Those charts indicate what might happen in the near future for gold and silver. The bulls like to look at the gold chart since 2000. Do they want to look at the gold chart since 1980?

It's like looking at the housing chart since 2012 and say the housing market is going up, but if you look at the chart since 2006 and you say the housing market is going down. However, if you look at the housing chart since 1980, you'd say that the long term trend is up.

As much as I wanted to drop $200k to buy some gold to hedge my bet from the demise of the dollar, I just couldn't even convince myself to drop $20k to buy it. At this point, history is against gold.

The problem with your argument is that we have never seen such rampant increase of the world's money supply. There's no way for the FED to increase rates at this point, we would be unable to pay off even the interest on our debt; the cat's out of the bag. We truly are in uncharted waters, so you can't extrapolate back decades or centuries.

iwog   befriend   ignore   Mon, 18 Feb 2013, 10:21pm PST   Share   Quote   Like (1)   Dislike (1)     Comment 238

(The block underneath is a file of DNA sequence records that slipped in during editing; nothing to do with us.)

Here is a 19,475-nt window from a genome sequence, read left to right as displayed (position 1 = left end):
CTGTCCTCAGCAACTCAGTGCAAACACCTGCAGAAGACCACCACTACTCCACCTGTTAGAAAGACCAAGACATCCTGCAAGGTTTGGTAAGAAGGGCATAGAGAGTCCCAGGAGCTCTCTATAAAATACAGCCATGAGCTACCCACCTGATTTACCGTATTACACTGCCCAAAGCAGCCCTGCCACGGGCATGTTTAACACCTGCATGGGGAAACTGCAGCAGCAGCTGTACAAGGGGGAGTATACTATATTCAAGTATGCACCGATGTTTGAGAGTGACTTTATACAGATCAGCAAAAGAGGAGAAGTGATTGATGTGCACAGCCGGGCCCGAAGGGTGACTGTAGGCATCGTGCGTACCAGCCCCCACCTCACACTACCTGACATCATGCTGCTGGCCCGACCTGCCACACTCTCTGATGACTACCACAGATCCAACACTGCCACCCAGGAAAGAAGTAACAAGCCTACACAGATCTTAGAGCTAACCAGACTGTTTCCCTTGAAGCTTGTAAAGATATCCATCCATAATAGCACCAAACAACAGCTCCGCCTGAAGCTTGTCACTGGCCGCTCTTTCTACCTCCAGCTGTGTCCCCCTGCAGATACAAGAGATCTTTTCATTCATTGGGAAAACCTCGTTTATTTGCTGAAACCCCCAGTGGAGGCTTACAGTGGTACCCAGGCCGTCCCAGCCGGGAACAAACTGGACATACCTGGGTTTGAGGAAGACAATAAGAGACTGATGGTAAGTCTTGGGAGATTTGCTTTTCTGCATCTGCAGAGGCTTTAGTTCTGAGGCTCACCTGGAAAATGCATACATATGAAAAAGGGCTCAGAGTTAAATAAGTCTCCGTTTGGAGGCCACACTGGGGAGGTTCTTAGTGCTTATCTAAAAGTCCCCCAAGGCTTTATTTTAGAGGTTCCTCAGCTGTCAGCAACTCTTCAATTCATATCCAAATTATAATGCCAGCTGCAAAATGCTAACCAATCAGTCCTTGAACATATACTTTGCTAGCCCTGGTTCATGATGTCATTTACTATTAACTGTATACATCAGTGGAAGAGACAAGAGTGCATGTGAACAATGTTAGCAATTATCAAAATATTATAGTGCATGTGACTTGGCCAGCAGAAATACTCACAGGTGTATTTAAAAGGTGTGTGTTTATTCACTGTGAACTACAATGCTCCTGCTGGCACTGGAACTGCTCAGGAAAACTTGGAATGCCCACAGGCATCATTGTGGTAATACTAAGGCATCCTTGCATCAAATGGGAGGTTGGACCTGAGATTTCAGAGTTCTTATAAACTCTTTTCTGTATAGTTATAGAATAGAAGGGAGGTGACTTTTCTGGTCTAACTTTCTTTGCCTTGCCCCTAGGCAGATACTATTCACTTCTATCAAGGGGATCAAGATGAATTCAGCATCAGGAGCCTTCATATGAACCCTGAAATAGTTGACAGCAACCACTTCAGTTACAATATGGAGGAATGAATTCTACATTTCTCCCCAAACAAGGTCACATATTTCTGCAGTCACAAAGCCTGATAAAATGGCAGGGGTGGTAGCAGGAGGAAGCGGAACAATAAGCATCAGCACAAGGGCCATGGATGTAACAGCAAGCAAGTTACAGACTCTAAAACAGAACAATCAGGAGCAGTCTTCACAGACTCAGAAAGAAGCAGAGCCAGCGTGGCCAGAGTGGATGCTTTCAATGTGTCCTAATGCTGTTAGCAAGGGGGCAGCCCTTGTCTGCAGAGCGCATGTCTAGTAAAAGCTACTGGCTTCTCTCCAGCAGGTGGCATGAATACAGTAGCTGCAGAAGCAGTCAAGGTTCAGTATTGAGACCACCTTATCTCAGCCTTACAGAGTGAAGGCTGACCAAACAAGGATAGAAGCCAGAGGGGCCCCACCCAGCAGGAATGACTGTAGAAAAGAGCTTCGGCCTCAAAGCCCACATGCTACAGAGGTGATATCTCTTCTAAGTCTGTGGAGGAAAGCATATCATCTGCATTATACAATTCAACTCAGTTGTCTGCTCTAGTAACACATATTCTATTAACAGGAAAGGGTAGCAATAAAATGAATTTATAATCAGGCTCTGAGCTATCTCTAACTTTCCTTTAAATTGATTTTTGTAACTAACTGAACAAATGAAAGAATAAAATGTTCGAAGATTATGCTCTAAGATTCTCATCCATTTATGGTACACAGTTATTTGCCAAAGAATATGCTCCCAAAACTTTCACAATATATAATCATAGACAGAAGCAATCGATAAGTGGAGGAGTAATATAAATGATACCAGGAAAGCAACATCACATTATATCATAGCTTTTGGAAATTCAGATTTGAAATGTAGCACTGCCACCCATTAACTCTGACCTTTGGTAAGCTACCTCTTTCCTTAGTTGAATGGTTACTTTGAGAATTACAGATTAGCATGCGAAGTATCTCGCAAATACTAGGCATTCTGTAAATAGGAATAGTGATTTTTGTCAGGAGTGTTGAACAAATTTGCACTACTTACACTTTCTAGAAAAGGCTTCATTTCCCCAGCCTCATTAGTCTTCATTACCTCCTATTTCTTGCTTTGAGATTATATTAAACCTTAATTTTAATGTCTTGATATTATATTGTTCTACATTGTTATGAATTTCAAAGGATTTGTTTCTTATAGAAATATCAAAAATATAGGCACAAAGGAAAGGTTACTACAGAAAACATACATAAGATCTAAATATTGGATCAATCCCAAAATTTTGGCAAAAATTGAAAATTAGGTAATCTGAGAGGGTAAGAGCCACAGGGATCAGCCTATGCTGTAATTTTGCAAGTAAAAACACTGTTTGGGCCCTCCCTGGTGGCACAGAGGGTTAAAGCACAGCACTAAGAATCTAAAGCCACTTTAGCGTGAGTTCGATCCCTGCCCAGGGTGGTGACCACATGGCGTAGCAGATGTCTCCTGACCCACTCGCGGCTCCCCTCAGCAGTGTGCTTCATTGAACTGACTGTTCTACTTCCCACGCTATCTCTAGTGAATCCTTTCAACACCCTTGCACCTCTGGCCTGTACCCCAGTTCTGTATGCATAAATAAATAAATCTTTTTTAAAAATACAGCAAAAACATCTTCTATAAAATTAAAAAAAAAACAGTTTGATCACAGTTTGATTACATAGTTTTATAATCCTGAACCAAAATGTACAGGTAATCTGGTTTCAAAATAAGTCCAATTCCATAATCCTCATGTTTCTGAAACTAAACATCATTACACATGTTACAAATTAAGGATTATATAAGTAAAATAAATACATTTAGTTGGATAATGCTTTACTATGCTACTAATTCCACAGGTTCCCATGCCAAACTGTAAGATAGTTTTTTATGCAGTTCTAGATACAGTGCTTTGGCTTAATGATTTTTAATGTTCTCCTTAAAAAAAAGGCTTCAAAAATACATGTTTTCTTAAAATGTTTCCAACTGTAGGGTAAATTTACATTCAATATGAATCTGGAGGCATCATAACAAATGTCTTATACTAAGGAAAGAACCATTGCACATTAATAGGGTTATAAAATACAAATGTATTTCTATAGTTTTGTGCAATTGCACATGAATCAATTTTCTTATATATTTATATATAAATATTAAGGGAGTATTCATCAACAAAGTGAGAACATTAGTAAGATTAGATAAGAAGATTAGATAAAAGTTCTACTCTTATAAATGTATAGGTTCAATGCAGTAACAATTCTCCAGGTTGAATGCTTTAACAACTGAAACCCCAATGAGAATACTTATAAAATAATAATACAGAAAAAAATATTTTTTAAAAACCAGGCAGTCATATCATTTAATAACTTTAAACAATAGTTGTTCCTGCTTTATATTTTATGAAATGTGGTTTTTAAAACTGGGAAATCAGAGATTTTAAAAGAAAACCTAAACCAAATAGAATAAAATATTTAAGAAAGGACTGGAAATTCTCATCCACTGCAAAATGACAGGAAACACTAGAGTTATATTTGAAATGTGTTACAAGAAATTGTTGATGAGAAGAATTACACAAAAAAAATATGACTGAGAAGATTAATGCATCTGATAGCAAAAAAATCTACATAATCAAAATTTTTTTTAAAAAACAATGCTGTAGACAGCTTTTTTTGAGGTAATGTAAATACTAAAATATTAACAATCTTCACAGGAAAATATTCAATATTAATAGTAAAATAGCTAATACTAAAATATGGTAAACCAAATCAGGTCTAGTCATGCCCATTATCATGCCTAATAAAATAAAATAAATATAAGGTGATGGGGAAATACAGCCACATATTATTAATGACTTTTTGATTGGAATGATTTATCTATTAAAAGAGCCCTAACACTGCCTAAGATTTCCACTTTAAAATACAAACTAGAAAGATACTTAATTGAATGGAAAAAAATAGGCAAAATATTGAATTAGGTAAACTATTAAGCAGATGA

Facebooksux says

The problem with your argument is that we have never seen such rampant increase of the world's money supply. There's no way for the FED to increase rates at this point, we would be unable to pay off even the interest on our debt; the cat's out of the bag. We truly are in uncharted waters, so you can't extrapolate back decades or centuries.

1. Yes we have. The country is called Japan.
2. Inflation never showed up, in fact they have been fighting deflation for nearly two decades.

Facebooksux   befriend   ignore   Tue, 19 Feb 2013, 7:42am PST   Share   Quote   Like   Dislike     Comment 239

iwog says

Facebooksux says

The problem with your argument is that we have never seen such rampant increase of the world's money supply. There's no way for the FED to increase rates at this point, we would be unable to pay off even the interest on our debt; the cat's out of the bag. We truly are in uncharted waters, so you can't extrapolate back decades or centuries.

1. Yes we have. The country is called Japan.

2. Inflation never showed up, in fact they have been fighting deflation for nearly two decades.

Yeah, I guess you're right about inflation buddy, cause Ben says it's not a problem. Obviously you never buy anything besides iPads.

It's not like manufacturers try to screw over consumers by adding filler to everyday products. You know, like FUCKING HORSEMEAT in BEEF LASAGNA.

Let's even assume that it's laughably "low" at 2% or whatever Inkjet Ben says it's at. Tell me what the effect is after 5-10 years? Looks like grandma's gonna need a roommate.